lucky: Did Freddie Freeman's injury just cost the National League its MVP?

Did Freddie Freeman's injury just cost the National League its MVP?

Maj 19 2017 på 08:16
At the Yankees’ low-A affiliate, in Charleston, South Carolina, the RiverDogs play at Joseph P. Riley Jr. Park, otherwise known as The Joe. There, outfielder Blake Rutherford, the Yankees' No. 1 pick last year, shows off a sweet swing that some believe has him on a fast track to the bigs. The Yankees have yet another shortstop prospect, 21-year-old Hoy Jun Park, who's hitting well over .300. Then there's Estevan Florial, a left-handed hitting, 19-year-old Haitian outfielder, an under-the-radar prospect Yankees personnel rave about. These players, even ones as hyped as Torres, know they haven’t done anything yet. When Torres was growing up, he idolized fellow Venezuelans Jerry Rice Youth Jersey Omar Vizquel and Miguel Cabrera. “Vizquel was a great example for me,” Torres said. “Miggy is the best hitter in baseball. He hit beautifully to right field in a similar way that I can do. Before games, I watch a lot of video from Miggy.” Torres describes meeting Cabrera with the wide-eyed awe of a kid. But that belies the self-assuredness that many, if not most, of the young players in the Yankees’ system carry. Still, they aren’t living the life of luxury yet, taking eight-hour bus rides and playing some games with a.m. start times. For fans, it's about seeing these players before having to pay top dollar in the Bronx.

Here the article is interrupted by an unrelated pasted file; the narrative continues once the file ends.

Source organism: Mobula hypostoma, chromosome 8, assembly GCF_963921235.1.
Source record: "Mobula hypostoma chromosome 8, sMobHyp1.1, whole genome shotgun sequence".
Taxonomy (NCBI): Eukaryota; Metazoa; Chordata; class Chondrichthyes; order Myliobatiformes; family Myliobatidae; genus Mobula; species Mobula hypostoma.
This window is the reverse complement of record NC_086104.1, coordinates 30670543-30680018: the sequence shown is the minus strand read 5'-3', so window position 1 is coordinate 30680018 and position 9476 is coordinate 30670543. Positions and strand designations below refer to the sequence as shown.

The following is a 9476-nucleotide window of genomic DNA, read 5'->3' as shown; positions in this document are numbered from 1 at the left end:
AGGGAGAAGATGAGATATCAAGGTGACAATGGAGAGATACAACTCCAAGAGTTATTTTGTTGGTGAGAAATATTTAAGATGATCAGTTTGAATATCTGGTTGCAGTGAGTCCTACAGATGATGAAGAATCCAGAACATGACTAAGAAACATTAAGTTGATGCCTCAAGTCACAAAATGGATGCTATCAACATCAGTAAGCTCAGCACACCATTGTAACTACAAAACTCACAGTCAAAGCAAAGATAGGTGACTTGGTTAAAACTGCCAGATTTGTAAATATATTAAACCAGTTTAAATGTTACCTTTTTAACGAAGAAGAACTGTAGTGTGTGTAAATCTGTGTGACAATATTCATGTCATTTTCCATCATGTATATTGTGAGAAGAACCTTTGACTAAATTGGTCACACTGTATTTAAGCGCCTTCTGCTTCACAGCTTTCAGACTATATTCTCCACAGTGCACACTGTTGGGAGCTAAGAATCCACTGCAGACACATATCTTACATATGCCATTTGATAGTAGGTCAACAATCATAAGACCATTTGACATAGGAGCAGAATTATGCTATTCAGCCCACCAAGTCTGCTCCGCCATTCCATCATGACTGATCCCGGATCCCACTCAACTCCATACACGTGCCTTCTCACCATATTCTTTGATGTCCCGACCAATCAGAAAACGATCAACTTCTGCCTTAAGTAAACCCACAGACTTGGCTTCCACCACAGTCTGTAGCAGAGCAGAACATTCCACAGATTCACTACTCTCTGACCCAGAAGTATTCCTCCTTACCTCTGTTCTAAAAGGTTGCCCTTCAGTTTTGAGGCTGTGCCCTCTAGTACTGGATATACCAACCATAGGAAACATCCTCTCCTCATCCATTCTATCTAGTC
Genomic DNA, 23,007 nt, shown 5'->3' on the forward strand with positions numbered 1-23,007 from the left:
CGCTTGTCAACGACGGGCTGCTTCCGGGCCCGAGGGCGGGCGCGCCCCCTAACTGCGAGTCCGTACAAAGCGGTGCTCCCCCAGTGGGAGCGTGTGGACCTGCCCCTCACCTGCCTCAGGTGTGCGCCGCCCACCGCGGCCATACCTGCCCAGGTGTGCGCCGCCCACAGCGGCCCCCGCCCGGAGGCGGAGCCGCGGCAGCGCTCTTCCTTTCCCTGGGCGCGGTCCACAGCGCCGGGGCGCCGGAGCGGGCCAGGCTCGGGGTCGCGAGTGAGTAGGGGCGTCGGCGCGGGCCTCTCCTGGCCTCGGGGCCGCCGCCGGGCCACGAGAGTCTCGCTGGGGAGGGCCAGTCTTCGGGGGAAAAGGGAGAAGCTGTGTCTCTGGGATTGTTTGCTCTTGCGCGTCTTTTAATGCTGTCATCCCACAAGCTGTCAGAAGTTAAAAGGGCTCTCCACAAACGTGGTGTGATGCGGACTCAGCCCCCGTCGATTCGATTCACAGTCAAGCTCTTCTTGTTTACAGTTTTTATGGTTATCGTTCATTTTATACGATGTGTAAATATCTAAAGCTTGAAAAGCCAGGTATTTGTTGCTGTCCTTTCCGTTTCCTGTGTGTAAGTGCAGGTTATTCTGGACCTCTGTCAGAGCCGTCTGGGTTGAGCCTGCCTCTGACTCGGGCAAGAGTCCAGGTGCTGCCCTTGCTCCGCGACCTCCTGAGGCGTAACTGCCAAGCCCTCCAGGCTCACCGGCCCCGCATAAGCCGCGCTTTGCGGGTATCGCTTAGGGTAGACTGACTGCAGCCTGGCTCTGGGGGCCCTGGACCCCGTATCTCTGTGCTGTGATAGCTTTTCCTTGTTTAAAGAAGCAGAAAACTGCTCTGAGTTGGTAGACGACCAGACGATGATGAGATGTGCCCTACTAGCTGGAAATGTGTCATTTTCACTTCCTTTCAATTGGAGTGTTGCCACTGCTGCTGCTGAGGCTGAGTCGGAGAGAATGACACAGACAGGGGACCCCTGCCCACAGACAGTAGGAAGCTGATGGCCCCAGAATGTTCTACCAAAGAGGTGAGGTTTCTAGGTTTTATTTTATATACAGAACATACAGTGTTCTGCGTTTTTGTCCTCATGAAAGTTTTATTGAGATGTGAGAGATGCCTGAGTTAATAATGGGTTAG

“To come here to the minor leagues and get that first taste and feel like you know something that other people don’t, it is just fun,” said Adam Giardino, the Thunder’s play-by-play man the past five years. “It is just fun to tell that story and say, 'I saw him when ...'" Mitchell, the Double-A manager, played 202 big league games over four seasons in the early '80s, and he can say that about a lot of players. He won't predict another Trout is on his way, but Mitchell thinks the Yankees will produce something special -- and he should know It's just a matter of time. “There is some growing that needs to be done because they are so young,” Mitchell said. There's no other to way put it: Freddie Freeman's injury sucks. He's going to miss eight to 12 weeks, according to Buster Olney, and while Freeman won't require surgery on his fractured left wrist, that's still two to three months without one of the best hitters in the game. When the Atlanta Braves' first baseman was injured with an inside fastball from Blue Jays reliever Aaron Loup on Wednesday, Freeman was leading the majors in slugging percentage. The title of best hitter in the game was really between him, Mike Trout and Bryce Harper. Aaron Judge and Ryan Zimmerman are Norichika Aoki the others who also have a slugging percentage over .700 in 2017 (Eric Thames is just under), but they don't have the track record going back to last year. As I wrote just the other night, Freeman's been on a tear since the middle of last June, when he claims everything turned around for him after he changed his approach in batting practice to hitting more line drives to shortstop. Whatever the reason, he's been mashing ever since. The best hitters since June 13 of last year: The immediate impact for the Braves is that a mediocre offense -- eighth in the National League in runs per game -- takes a huge hit. Freeman and Matt Kemp had been one of the best one-two punches in the league. Outside of Nick Markakis (who has a .395 OBP but just one home run) and a fluke .473 OBP from Tyler Flowers, however, there isn't much else here, especially with Dansby Swanson off to a rough start. To replace Freeman, the Braves have reportedly signed journeyman James Loney, which won't do the lineup a ton of good. Not that the Braves were playoff contenders. Even with Freeman and Kemp hitting like Babe Ruth and Lou Gehrig, Atlanta is just 16-21. The Braves fancied themselves as sleeper contenders in the first year of their new stadium, but that was never going to happen with an offense that had too many OBP problems and a rotation counting on 40-somethings Bartolo Colon and R.A. Dickey. Colon has been awful (6.80 ERA) and Dickey not much better, so even the plan of using them as trade bait in July is unlikely to come to fruition. For Braves fans, much of the future remains in the minors, especially in the starting rotation at Double-A Mississippi, which features 19-year-old Kolby Allard, 19-year-old Mike Soroka, 20-year-old Luiz Gohara and 22-year-old Patrick Weigel, all premium prospects and throwing well. So while it may end up being another under-.500 season, there is plenty of talent coming to mix in alongside Freeman.

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